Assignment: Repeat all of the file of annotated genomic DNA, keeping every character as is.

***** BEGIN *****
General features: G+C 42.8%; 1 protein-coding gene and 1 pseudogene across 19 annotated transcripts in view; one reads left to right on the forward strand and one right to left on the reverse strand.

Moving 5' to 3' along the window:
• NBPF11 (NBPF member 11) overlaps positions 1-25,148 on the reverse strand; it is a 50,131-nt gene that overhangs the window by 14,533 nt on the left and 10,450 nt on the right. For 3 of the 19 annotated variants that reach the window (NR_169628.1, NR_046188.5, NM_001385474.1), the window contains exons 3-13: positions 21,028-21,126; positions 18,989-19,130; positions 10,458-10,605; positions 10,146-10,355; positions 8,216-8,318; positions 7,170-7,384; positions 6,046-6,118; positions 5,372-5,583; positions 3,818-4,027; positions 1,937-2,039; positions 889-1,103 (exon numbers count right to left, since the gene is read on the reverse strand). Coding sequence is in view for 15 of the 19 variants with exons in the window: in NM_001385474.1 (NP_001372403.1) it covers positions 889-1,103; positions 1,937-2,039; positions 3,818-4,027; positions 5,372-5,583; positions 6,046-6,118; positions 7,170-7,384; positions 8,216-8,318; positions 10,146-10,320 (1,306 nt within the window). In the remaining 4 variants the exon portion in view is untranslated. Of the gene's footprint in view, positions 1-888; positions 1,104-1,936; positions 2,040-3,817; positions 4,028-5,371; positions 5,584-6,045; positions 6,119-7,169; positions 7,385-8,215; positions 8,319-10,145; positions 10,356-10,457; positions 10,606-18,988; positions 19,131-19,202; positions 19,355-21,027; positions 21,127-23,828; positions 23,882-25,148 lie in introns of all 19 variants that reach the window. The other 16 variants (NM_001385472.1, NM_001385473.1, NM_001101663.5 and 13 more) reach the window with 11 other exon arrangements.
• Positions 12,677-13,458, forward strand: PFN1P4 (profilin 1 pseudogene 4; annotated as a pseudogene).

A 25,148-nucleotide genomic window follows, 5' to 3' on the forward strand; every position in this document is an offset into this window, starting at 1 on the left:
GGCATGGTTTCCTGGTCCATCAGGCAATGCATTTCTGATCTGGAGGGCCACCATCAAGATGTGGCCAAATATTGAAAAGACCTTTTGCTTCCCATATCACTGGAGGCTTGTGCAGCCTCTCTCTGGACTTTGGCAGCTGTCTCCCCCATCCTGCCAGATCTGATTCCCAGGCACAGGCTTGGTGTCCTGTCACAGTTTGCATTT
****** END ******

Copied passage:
General features: G+C 42.8%; 1 protein-coding gene and 1 pseudogene across 19 annotated transcripts in view; one reads left to right on the forward strand and one right to left on the reverse strand.

Moving 5' to 3' along the window:
• NBPF11 (NBPF member 11) overlaps positions 1-25,148 on the reverse strand; it is a 50,131-nt gene that overhangs the window by 14,533 nt on the left and 10,450 nt on the right. For 3 of the 19 annotated variants that reach the window (NR_169628.1, NR_046188.5, NM_001385474.1), the window contains exons 3-13: positions 21,028-21,126; positions 18,989-19,130; positions 10,458-10,605; positions 10,146-10,355; positions 8,216-8,318; positions 7,170-7,384; positions 6,046-6,118; positions 5,372-5,583; positions 3,818-4,027; positions 1,937-2,039; positions 889-1,103 (exon numbers count right to left, since the gene is read on the reverse strand). Coding sequence is in view for 15 of the 19 variants with exons in the window: in NM_001385474.1 (NP_001372403.1) it covers positions 889-1,103; positions 1,937-2,039; positions 3,818-4,027; positions 5,372-5,583; positions 6,046-6,118; positions 7,170-7,384; positions 8,216-8,318; positions 10,146-10,320 (1,306 nt within the window). In the remaining 4 variants the exon portion in view is untranslated. Of the gene's footprint in view, positions 1-888; positions 1,104-1,936; positions 2,040-3,817; positions 4,028-5,371; positions 5,584-6,045; positions 6,119-7,169; positions 7,385-8,215; positions 8,319-10,145; positions 10,356-10,457; positions 10,606-18,988; positions 19,131-19,202; positions 19,355-21,027; positions 21,127-23,828; positions 23,882-25,148 lie in introns of all 19 variants that reach the window. The other 16 variants (NM_001385472.1, NM_001385473.1, NM_001101663.5 and 13 more) reach the window with 11 other exon arrangements.
• Positions 12,677-13,458, forward strand: PFN1P4 (profilin 1 pseudogene 4; annotated as a pseudogene).

A 25,148-nucleotide genomic window follows, 5' to 3' on the forward strand; every position in this document is an offset into this window, starting at 1 on the left:
GGCATGGTTTCCTGGTCCATCAGGCAATGCATTTCTGATCTGGAGGGCCACCATCAAGATGTGGCCAAATATTGAAAAGACCTTTTGCTTCCCATATCACTGGAGGCTTGTGCAGCCTCTCTCTGGACTTTGGCAGCTGTCTCCCCCATCCTGCCAGATCTGATTCCCAGGCACAGGCTTGGTGTCCTGTCACAGTTTGCATTT